Research Publications

During the depths of the 2008-2009 recession, many commentators asked whether the US would turn into “another Japan”, where stock prices languished for the better part of two decades after they peaked at the end of 1989. In contrast, the US economy and equity market recovered much more quickly. We evaluate the reasons why the US outcome was so different and draw some conclusions about how these reasons affect our strategy decisions.


The Post-Crash Experience: A Tale of Two Countries

During and immediately after the latest financial crisis (circa 2008), there was much discussion of the dire state of the global economy and the global financial system. When looking at the US, in particular, many people were making the comparison to Japan in the late 1980s. In this article, we will review the Japanese and US experiences to answer several questions. Looking back 8 or 9 years, what were the differences between the post-crisis US experience and Japan’s experience in its post-1989 crash? Specifically, how did the post-crash actions in the US and Japan differ, and why did those differences result in a better economic and equity market environment in the US?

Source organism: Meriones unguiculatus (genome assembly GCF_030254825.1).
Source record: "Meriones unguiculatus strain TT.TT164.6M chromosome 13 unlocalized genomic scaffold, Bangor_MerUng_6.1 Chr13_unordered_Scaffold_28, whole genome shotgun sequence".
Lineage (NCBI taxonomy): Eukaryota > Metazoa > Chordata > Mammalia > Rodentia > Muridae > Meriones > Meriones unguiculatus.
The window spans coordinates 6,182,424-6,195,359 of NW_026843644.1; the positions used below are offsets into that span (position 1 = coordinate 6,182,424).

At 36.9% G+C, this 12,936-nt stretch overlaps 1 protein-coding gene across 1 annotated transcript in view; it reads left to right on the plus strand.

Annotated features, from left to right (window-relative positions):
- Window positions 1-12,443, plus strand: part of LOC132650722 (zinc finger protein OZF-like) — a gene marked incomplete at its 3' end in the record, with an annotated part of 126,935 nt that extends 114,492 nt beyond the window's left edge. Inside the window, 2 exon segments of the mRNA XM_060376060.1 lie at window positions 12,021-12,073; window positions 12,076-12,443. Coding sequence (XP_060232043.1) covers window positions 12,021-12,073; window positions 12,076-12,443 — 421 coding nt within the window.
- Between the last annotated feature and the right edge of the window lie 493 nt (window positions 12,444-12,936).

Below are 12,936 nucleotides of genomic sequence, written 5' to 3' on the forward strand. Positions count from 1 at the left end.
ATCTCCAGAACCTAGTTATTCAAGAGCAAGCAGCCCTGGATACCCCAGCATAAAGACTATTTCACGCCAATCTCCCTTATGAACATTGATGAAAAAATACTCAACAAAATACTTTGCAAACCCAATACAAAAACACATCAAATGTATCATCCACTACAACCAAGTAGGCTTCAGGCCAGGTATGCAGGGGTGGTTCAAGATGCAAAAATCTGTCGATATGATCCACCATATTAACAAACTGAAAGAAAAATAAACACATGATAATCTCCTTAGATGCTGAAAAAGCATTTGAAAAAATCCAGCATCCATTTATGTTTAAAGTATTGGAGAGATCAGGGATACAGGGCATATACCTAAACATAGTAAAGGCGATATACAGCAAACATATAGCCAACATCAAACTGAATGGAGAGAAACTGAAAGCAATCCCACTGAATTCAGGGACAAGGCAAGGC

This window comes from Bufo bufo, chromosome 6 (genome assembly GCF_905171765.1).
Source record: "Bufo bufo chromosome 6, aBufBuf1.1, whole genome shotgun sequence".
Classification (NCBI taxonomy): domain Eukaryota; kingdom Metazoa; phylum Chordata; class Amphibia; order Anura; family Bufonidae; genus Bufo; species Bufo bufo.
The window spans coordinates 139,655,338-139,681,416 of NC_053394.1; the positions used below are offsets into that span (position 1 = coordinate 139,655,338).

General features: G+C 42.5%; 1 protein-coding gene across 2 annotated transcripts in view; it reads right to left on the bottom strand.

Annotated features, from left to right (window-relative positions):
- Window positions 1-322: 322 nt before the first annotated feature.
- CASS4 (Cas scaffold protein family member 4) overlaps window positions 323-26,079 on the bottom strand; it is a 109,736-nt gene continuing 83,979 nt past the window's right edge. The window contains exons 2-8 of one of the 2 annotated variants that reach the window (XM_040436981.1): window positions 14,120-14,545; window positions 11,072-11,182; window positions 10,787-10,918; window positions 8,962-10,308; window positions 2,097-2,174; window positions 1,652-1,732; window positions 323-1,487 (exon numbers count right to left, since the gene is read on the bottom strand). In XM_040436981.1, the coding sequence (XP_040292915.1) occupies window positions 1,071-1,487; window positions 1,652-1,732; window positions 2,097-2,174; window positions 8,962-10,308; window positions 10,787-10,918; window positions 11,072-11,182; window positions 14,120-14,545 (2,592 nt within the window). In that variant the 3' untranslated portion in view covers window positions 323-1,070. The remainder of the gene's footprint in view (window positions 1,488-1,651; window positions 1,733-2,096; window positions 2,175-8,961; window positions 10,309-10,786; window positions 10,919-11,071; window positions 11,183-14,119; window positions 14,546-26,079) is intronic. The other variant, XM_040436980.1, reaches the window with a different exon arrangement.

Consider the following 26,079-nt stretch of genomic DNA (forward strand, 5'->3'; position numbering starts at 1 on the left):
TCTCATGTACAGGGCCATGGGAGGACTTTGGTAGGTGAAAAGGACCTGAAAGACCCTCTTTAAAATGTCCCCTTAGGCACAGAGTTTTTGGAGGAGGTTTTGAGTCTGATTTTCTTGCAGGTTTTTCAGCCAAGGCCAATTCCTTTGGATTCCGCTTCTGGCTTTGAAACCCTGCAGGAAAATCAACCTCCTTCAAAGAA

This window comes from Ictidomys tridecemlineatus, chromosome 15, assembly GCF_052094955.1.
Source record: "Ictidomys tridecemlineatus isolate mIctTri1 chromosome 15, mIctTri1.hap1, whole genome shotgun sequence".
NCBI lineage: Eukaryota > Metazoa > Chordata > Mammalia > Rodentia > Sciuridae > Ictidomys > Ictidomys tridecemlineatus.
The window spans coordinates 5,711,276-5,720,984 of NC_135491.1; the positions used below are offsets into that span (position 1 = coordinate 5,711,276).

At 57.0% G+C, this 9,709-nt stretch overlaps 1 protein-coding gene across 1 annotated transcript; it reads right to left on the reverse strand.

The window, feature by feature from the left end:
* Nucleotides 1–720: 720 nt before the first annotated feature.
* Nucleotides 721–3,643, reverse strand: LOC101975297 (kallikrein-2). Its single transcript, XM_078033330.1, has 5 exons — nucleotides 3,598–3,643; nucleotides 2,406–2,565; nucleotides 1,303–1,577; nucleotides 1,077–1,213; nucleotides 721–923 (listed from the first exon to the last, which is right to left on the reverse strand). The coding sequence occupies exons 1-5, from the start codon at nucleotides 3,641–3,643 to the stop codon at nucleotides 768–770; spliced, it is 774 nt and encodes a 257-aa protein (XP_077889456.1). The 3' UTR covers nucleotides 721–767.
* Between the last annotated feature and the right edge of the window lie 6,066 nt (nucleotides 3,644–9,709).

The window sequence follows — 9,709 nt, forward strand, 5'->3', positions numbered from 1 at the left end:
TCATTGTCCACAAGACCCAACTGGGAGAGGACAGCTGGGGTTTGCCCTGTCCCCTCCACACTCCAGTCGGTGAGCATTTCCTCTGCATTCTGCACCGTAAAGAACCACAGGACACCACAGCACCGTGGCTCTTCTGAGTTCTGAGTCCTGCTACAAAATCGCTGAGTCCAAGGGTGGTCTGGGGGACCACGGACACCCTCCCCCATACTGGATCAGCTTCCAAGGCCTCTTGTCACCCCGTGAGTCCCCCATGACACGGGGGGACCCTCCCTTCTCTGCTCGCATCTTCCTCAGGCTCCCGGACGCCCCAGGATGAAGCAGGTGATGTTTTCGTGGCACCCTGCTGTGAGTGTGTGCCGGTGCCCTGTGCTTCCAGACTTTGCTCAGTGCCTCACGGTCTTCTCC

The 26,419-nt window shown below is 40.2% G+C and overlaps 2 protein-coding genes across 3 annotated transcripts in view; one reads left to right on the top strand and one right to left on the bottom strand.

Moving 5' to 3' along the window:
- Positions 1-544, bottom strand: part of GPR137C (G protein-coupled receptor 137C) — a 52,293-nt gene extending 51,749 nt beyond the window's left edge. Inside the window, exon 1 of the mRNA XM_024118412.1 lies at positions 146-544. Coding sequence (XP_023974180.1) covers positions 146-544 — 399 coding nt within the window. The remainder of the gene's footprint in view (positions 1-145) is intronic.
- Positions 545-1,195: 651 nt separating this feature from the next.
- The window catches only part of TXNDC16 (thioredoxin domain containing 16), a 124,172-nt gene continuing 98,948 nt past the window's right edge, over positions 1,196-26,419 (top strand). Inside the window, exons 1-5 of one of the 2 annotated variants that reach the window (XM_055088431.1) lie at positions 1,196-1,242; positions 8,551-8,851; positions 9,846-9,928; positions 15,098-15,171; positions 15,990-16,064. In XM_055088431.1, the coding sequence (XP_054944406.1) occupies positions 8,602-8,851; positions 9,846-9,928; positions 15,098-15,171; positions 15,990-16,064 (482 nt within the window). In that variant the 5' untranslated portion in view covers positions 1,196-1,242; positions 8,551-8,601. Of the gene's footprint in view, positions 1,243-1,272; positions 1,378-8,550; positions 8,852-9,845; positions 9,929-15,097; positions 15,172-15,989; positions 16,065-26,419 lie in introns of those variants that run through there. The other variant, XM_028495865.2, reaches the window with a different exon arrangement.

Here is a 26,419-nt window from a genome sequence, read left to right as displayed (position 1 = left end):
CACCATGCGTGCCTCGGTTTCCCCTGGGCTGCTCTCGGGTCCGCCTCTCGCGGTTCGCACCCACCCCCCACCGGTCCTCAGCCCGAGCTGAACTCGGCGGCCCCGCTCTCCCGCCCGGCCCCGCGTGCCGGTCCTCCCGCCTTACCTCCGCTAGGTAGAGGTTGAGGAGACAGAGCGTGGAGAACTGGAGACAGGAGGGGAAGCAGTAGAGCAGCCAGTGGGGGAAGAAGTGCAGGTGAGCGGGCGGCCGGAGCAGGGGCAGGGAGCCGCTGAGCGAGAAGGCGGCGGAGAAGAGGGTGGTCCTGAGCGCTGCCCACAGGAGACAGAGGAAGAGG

Japan

In the 10 years preceding the equity market peak on December 31, 1989, the Nikkei index rose from 6,570 to over 38,900. This nearly 6-fold increase represented an annualized gain, excluding dividends, of approximately 19.5% (so the total return to owning Japanese equities was even greater, once dividends are included). Figure 1 shows the rapid increase in the Nikkei index. Toward the end of the 1980s, the equity market doubled in less than three years, leading many commentators to look for reasons why it was “different this time.”

Instead of questioning whether the stock market’s valuation had become too lofty, many articles were written that claimed the Japanese business model and management approach were superior, and would lead to continued growth of Japanese companies at the expense of their foreign competition. The Japanese system of keiretsu was widely admired; it involved interlocking shareholdings and relationships among companies, typically centered on a large bank to provide financing and advice. In conjunction with lifetime employment, keiretsu was seen as providing the opportunity for company executives to engage in long-range planning while avoiding a short-term focus to satisfy investors. Cross-shareholdings in the late 1980s exceeded one-third of Japan’s equity market capitalization. The result was that stock price increases became self-fulfilling – a gain in one company’s share price led to rising asset values in its related party holders, which then led to more of the same.